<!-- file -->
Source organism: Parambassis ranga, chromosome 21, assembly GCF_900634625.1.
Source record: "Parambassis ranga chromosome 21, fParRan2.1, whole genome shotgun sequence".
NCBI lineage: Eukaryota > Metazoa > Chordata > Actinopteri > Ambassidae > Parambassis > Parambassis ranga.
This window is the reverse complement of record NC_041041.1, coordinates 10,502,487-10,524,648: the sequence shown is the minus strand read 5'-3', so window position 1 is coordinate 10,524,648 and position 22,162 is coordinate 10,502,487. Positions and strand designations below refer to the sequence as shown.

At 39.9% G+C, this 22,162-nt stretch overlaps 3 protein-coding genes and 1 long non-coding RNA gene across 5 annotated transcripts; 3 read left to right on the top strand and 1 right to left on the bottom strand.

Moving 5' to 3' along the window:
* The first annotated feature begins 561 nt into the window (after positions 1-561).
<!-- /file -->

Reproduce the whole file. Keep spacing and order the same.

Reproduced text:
Source organism: Parambassis ranga, chromosome 21, assembly GCF_900634625.1.
Source record: "Parambassis ranga chromosome 21, fParRan2.1, whole genome shotgun sequence".
NCBI lineage: Eukaryota > Metazoa > Chordata > Actinopteri > Ambassidae > Parambassis > Parambassis ranga.
This window is the reverse complement of record NC_041041.1, coordinates 10,502,487-10,524,648: the sequence shown is the minus strand read 5'-3', so window position 1 is coordinate 10,524,648 and position 22,162 is coordinate 10,502,487. Positions and strand designations below refer to the sequence as shown.

At 39.9% G+C, this 22,162-nt stretch overlaps 3 protein-coding genes and 1 long non-coding RNA gene across 5 annotated transcripts; 3 read left to right on the top strand and 1 right to left on the bottom strand.

Moving 5' to 3' along the window:
* The first annotated feature begins 561 nt into the window (after positions 1-561).